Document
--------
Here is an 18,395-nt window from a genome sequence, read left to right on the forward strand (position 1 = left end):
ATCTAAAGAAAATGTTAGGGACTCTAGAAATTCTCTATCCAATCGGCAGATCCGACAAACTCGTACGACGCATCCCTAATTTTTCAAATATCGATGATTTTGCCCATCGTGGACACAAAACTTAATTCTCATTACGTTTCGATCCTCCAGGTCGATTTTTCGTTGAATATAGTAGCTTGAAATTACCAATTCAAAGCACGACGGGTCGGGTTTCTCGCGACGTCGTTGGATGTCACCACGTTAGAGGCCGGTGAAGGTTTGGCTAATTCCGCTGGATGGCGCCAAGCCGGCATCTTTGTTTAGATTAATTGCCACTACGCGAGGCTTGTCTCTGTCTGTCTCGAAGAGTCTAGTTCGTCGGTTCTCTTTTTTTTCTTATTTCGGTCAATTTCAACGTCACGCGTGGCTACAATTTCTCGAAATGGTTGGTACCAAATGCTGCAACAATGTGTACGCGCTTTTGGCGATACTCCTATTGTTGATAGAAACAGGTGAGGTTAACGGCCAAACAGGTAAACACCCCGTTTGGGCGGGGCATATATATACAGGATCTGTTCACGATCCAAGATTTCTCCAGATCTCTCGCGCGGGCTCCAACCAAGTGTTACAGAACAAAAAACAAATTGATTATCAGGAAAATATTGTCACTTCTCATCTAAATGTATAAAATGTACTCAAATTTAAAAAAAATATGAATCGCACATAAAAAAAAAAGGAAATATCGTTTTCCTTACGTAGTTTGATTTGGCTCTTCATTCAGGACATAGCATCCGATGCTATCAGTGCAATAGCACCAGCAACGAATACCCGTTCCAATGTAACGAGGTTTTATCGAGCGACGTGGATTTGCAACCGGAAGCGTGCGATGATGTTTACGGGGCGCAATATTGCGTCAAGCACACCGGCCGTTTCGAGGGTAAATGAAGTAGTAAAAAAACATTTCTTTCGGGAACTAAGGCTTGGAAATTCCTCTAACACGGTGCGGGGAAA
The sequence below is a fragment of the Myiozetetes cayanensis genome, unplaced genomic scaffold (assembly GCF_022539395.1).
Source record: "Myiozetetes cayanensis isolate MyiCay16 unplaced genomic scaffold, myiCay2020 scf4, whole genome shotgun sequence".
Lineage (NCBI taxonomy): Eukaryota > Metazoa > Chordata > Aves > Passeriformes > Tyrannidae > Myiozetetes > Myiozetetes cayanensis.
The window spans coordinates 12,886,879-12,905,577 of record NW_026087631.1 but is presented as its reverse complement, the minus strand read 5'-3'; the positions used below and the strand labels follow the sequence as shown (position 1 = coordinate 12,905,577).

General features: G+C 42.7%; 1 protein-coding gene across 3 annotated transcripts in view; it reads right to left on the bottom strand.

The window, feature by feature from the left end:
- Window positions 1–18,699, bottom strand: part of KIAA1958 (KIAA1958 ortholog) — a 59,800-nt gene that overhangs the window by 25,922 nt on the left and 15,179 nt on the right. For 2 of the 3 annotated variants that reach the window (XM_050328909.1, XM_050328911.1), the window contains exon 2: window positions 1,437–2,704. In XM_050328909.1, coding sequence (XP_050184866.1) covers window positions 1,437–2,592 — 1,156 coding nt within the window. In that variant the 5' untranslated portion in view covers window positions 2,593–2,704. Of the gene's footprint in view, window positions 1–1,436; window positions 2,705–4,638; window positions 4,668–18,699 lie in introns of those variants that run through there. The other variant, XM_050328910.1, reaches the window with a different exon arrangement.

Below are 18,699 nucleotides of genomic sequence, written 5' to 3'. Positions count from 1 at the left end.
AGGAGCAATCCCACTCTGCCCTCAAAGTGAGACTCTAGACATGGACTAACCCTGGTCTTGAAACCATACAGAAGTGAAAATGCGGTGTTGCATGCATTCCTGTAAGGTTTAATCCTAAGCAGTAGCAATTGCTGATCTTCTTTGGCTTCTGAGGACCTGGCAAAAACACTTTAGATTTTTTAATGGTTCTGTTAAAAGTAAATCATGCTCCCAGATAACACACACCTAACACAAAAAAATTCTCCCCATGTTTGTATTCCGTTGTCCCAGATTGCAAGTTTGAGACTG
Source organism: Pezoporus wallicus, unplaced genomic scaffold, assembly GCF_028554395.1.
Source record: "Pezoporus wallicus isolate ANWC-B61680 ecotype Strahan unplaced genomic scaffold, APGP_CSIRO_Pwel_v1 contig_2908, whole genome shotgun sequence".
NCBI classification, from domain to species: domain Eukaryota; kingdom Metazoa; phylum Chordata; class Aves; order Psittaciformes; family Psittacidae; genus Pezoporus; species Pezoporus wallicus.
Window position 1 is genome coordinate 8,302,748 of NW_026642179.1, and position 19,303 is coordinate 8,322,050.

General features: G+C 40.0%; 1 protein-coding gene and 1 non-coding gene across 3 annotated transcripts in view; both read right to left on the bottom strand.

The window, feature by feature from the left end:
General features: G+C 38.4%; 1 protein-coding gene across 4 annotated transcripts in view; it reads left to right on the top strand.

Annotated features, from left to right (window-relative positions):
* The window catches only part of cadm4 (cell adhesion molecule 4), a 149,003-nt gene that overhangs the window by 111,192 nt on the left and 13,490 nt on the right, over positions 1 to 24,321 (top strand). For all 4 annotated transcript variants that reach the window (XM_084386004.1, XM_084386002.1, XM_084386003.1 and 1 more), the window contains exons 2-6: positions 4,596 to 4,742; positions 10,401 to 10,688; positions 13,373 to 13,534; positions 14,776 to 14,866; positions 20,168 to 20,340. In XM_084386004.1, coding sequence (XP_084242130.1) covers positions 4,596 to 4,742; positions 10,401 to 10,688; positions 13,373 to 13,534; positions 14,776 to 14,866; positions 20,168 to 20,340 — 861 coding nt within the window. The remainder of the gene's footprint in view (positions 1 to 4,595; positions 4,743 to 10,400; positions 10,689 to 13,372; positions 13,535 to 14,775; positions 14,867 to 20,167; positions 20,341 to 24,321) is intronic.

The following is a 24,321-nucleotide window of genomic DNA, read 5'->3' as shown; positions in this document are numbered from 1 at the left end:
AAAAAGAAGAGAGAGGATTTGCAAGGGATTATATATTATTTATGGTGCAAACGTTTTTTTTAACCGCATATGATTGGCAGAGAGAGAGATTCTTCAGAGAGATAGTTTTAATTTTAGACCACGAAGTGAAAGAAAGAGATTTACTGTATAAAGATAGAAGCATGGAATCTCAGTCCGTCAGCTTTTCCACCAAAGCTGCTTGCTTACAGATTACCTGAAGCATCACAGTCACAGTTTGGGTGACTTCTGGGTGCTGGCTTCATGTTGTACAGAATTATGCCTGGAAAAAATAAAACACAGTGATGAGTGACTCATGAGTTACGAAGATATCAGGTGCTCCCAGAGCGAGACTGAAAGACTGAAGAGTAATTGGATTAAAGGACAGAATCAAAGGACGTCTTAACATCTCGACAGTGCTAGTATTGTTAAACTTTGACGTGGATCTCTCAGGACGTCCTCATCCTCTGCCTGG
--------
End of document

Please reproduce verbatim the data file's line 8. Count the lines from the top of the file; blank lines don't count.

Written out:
The window, feature by feature from the left end: